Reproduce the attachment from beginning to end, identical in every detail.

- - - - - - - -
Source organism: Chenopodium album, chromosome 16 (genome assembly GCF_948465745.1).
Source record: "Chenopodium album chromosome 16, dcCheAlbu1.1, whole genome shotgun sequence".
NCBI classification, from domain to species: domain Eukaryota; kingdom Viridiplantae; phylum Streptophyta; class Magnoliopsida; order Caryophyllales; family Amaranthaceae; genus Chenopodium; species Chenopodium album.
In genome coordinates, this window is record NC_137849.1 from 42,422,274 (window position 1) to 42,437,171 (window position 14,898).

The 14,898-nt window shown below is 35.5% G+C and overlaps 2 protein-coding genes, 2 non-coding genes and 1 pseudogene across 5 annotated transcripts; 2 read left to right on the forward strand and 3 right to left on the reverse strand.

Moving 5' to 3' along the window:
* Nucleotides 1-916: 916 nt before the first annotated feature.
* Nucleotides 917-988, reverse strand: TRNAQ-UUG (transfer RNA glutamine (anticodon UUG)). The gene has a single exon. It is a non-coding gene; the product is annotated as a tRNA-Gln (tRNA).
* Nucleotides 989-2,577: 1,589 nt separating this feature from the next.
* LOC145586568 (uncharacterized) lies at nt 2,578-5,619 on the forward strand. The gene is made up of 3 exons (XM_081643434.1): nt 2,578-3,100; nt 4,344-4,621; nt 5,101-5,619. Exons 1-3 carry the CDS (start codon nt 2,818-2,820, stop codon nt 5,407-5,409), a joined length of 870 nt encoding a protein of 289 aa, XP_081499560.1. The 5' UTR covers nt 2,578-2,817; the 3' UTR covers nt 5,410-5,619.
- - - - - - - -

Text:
Source organism: Chenopodium album, chromosome 16 (genome assembly GCF_948465745.1).
Source record: "Chenopodium album chromosome 16, dcCheAlbu1.1, whole genome shotgun sequence".
NCBI classification, from domain to species: domain Eukaryota; kingdom Viridiplantae; phylum Streptophyta; class Magnoliopsida; order Caryophyllales; family Amaranthaceae; genus Chenopodium; species Chenopodium album.
In genome coordinates, this window is record NC_137849.1 from 42,422,274 (window position 1) to 42,437,171 (window position 14,898).

The 14,898-nt window shown below is 35.5% G+C and overlaps 2 protein-coding genes, 2 non-coding genes and 1 pseudogene across 5 annotated transcripts; 2 read left to right on the forward strand and 3 right to left on the reverse strand.

Moving 5' to 3' along the window:
* Nucleotides 1-916: 916 nt before the first annotated feature.
* Nucleotides 917-988, reverse strand: TRNAQ-UUG (transfer RNA glutamine (anticodon UUG)). The gene has a single exon. It is a non-coding gene; the product is annotated as a tRNA-Gln (tRNA).
* Nucleotides 989-2,577: 1,589 nt separating this feature from the next.
* LOC145586568 (uncharacterized) lies at nt 2,578-5,619 on the forward strand. The gene is made up of 3 exons (XM_081643434.1): nt 2,578-3,100; nt 4,344-4,621; nt 5,101-5,619. Exons 1-3 carry the CDS (start codon nt 2,818-2,820, stop codon nt 5,407-5,409), a joined length of 870 nt encoding a protein of 289 aa, XP_081499560.1. The 5' UTR covers nt 2,578-2,817; the 3' UTR covers nt 5,410-5,619.